Getting started with macro photography is a lot of fun, especially once you have invested in a dedicated macro lens for your camera.
However, macro lenses may not be able to give you as much depth of field as you require. You could stop your lens down to increase the depth of field, but then you may encounter diffraction, and have to slow down your shutter speed or increase ISO to get a correct exposure. This might not be ideal in certain situations.
To get around these limitations, try focus stacking. This is a technique that's a little bit like high dynamic range (HDR) photography, where you take multiple photos and merge them together in post-processing. Instead of changing the exposure like you would in HDR, for focus stacking, you change the focus.
What you need
A tripod is an absolute essential. Unless you are able to hold your camera in exactly the same position, focus stacking is next to impossible without a tripod
A digital SLR or interchangeable lens camera (ILC) with a macro lens. You need these in order to make sure that you can achieve a consistent exposure by shooting in manual mode, as well as being able to manually focus. It is possible to do this with a compact camera, but you will need to be very patient
Photoshop or focus-stacking software like Helicon Focus.
Step one: set up your shot
Choose your subject. Whether that's a flower, a small object or anything in between, compose your shot to your liking. It helps to have a controlled environment when shooting, or choose a subject where something like the wind will not affect how it will look. Make sure the camera is steady on a tripod, and not able to move around at all, especially when you start changing the focus. Compose your shot a little wider than you normally would, as when you start to blend the photos in Photoshop, you will end up with some peculiar-looking overlay areas at the edges of the frame.
Put your camera in manual mode (exposure and focus), and meter your exposure. Make sure you don't adjust any of the exposure settings after taking your first shot; otherwise, you will need to start again.
Step two: change the focus
For your first shot, choose your point of focus. If you have the option to see expanded focus on your LCD screen, this will really help you. In the video above, we are tethering the camera to EOS Utility (Canon only). This is so there is a much bigger screen to look at for precise focusing rather than relying on the camera LCD alone. It's a nice — but optional — extra.
With Live View activated on your camera's screen, use the zoom buttons to activate expanded focus.
Take the first shot. Then, for each subsequent shot, slowly change the focus so it falls on a different part of your image. For example, depending on your subject, it might be best to work from front to back. For something like a flower, you could focus on the front of the petals, then work back to the centre of the flower, finishing up by selecting a few more points of focus at the rear.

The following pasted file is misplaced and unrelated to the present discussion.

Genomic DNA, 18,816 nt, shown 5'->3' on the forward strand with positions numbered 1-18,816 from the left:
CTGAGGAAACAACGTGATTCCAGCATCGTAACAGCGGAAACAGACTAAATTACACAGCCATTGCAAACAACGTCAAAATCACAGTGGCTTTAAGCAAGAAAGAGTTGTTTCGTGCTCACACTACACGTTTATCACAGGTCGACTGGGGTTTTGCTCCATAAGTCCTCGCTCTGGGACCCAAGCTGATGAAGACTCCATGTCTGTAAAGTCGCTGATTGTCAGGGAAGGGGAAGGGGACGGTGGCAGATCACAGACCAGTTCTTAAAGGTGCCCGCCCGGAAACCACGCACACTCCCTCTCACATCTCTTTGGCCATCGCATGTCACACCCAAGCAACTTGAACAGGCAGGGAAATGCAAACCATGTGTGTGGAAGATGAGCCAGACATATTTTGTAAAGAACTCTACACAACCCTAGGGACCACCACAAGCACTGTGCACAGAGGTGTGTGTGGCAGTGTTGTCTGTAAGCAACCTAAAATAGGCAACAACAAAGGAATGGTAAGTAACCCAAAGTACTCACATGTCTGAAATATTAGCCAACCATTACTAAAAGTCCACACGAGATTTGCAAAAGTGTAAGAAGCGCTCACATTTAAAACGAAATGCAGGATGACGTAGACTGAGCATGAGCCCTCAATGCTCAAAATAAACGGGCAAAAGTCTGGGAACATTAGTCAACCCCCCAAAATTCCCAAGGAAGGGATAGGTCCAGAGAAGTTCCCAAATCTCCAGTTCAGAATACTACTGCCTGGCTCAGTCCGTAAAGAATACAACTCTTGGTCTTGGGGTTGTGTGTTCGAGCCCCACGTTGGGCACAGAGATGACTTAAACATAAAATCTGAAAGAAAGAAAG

The number of shots you will need to take depends on your aperture and how many focus points you need to adequately simulate as much depth of field as possible. A good starting point is to take more than you think you will need. In the example above, I have taken 10 separate shots.
Step three: import and merge your photos
Take your finished photos, and import them to your post-processing software of choice. For this tutorial, we're using Photoshop CS4 and CS6 in the video, but the principle is the same in most versions.
You will need to create a single file with separate layers. Each layer must contain a separately focused shot. The easiest way to do this is to import all the images into Bridge or Lightroom, and then send them to Photoshop as layers. Find this in the Tools menu > Load Files into Photoshop Layers.
Create a single file with multiple layers, each containing a separately focused shot. This is what your layers palette should look like, but the number of layers will vary on how many photos you have taken.
(Screenshot by CBSi)
Select all the layers on this palette, and then head to the Edit > Auto-Align Layers option.
Leave this option on "Auto".
(Screenshot by CBSi)
Press OK, and Photoshop will automatically align your photos to compensate for any slight changes in camera orientation when taking the images.
To blend all the photos into one, keep the layers selected like before and head to Edit > Auto-Blend Layers. Keep this one set to the "Stack" option and press OK.
After a little processing time, you should now be presented with a perfectly focus-stacked image. Crop the image as needed to remove any of the edges of the photo that were altered when performing the automatic alignment option.
Want to see the difference between a regular macro shot and a focus-stacked one? Take a look at the examples below, including the demo from the video above.
Focus stacking requires patience, but it's a great technique that produces tack-sharp macro photos in most situations.